Bullying Special Theme Page. This page features all the Education World articles, lessons, and other resources on bullying -- an extensive collection. from the Center for Safe and Responsible Internet Use. Nancy Willard’s CSRIU features common sense resources on cyberbullying for parents and educators. Check out the new Digital Desiderata.

iSafe Cyberbullying Statistics and Tips. i-SAFE is a non-profit foundation whose mission is to educate and empower youth to make their Internet experiences safe and responsible.

J. Richard Knapp Bully Prevention Newsletter. This free bully prevention newsletter for parents and educators features authors, video links, and more.

Olweus Bullying Prevention Program. Created by Dan Olweus, this is one of the oldest, best known, and most respected bullying prevention programs. This national public education campaign for teens uses games and videos to raise awareness of teen dating abuse.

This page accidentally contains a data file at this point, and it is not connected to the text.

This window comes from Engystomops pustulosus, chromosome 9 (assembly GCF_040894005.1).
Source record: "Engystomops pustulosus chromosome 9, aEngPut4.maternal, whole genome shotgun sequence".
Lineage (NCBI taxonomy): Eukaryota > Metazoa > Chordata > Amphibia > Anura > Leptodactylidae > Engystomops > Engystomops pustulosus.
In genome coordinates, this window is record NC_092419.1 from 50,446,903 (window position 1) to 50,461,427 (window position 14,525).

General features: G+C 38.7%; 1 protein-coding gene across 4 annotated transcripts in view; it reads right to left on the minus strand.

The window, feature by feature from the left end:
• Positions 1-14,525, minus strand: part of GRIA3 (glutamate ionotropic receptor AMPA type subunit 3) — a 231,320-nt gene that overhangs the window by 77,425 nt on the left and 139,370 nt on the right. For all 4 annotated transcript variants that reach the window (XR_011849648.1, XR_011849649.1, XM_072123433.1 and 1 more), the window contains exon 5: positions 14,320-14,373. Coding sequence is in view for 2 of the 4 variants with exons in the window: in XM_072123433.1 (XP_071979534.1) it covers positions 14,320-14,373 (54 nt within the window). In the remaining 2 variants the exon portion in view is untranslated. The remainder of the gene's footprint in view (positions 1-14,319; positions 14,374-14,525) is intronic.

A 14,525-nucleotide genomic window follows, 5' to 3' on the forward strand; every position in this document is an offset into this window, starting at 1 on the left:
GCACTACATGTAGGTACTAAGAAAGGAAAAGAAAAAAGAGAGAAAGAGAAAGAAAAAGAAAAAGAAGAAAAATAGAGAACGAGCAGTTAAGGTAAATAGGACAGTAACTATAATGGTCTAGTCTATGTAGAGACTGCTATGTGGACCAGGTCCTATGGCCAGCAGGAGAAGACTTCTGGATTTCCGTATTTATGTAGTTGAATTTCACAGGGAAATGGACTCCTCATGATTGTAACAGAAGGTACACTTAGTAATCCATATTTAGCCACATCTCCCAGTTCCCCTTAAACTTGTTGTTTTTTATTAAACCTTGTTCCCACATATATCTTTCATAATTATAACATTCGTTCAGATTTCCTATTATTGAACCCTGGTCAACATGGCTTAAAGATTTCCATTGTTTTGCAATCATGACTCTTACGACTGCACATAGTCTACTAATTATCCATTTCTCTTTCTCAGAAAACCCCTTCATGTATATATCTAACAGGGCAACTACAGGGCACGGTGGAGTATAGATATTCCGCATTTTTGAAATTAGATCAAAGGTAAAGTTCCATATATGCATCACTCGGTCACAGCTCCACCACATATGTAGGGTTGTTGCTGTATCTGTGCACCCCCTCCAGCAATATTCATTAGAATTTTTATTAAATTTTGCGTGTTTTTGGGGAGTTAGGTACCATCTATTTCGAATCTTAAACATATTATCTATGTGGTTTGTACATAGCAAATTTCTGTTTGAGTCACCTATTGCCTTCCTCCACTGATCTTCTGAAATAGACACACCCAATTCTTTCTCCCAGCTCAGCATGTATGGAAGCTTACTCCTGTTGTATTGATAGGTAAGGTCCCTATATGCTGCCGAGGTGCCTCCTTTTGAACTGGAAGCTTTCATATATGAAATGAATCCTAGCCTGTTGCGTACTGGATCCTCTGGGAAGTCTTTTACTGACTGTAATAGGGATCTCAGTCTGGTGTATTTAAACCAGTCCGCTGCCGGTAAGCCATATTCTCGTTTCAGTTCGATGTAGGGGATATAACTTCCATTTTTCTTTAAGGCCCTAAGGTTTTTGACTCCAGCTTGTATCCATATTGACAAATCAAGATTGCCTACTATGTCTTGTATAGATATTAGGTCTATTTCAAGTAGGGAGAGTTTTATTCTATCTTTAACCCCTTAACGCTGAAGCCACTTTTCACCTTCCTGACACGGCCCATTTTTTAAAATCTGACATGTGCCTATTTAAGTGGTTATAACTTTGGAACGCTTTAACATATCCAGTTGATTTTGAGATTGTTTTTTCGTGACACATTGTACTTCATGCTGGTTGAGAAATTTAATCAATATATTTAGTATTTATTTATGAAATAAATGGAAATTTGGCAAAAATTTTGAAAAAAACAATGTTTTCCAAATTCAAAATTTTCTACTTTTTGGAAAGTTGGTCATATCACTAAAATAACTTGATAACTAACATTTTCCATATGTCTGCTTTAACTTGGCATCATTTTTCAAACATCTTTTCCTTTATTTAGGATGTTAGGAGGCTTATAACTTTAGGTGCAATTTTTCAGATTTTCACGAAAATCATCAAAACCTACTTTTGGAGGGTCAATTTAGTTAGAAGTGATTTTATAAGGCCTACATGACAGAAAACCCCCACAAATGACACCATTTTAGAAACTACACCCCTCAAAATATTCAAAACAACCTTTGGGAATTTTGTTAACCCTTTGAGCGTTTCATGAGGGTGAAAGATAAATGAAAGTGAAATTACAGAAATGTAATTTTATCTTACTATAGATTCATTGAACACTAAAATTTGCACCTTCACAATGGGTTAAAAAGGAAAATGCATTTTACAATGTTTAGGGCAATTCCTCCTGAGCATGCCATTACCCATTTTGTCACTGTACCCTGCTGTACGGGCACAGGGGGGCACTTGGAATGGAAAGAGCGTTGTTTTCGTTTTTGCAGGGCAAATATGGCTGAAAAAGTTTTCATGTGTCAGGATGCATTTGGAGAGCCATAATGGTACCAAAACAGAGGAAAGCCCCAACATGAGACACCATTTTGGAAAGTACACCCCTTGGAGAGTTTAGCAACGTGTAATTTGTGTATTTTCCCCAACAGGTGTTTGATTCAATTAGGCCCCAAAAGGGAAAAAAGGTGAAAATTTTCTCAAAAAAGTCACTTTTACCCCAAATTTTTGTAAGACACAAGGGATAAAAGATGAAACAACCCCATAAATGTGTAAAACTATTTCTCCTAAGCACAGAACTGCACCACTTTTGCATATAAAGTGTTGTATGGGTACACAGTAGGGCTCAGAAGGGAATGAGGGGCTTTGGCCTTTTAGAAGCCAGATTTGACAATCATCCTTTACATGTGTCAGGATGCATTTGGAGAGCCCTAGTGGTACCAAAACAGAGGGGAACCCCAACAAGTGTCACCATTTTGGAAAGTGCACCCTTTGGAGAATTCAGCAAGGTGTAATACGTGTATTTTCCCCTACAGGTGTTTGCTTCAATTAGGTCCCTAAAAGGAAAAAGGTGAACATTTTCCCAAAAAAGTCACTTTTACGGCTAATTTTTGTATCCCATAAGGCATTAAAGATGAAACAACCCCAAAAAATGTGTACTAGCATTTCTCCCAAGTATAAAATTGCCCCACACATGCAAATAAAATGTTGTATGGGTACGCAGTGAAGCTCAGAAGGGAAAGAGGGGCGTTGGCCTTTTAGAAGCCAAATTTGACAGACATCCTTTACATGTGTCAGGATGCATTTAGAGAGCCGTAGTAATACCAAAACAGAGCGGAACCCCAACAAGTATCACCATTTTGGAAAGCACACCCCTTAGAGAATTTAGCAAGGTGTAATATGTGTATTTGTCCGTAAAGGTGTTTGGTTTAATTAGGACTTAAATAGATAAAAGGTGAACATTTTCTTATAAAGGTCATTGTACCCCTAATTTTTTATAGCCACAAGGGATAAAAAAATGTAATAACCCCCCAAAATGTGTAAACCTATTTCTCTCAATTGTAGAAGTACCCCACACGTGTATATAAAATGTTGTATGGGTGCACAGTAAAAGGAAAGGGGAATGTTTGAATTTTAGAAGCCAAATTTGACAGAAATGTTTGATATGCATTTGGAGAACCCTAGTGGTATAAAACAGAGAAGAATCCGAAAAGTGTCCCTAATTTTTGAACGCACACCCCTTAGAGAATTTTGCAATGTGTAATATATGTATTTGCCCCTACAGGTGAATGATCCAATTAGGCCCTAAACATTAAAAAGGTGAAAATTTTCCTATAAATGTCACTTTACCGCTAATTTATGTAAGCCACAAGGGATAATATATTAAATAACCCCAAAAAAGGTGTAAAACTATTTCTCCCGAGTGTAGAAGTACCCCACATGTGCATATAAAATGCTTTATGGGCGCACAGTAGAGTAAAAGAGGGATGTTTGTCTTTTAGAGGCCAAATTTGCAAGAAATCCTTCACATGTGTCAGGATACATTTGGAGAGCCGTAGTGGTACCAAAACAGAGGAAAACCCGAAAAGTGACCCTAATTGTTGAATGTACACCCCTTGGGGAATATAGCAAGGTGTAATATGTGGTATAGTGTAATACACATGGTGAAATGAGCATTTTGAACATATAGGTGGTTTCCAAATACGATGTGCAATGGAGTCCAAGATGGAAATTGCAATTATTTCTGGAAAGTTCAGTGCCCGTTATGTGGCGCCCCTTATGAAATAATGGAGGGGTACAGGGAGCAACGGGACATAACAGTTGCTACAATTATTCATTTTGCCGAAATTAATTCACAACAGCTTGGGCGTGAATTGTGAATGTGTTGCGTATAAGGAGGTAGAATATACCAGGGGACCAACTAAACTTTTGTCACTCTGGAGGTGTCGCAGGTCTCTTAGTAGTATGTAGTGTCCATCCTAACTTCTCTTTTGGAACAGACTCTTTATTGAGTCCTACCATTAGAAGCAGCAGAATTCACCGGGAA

If you know of any other online resources about bullying or cyberbullying, please share them with your colleagues in the Comment section of this blog.

Tuesday, October 5, 2010

Contests and Competitions

If the ancient proverb is correct and "Competition is the whetstone of talent," then there appears to be much opportunity for honing talent this fall; my mailbox is brimming with announcements for contests and competitions. Whether you're a teacher or a student, an artist, a videographer, a comic strip aficionado, a geek, a patriot, an avid reader or a rabid environmentalist, or even just a member of a perennially needy school community, as long as you possess the spirit of competition, someone, somewhere is sponsoring a competition for you.

Are you an educator who's making a difference technologically? For the 23rd year, Tech & Learning is honoring K-12 administrators, technology coordinators, and teachers who are using technology in innovative ways. Nominate yourself or a colleague for the 2010 Leader of the Year, but do it soon -- the deadline for nominations is October 15.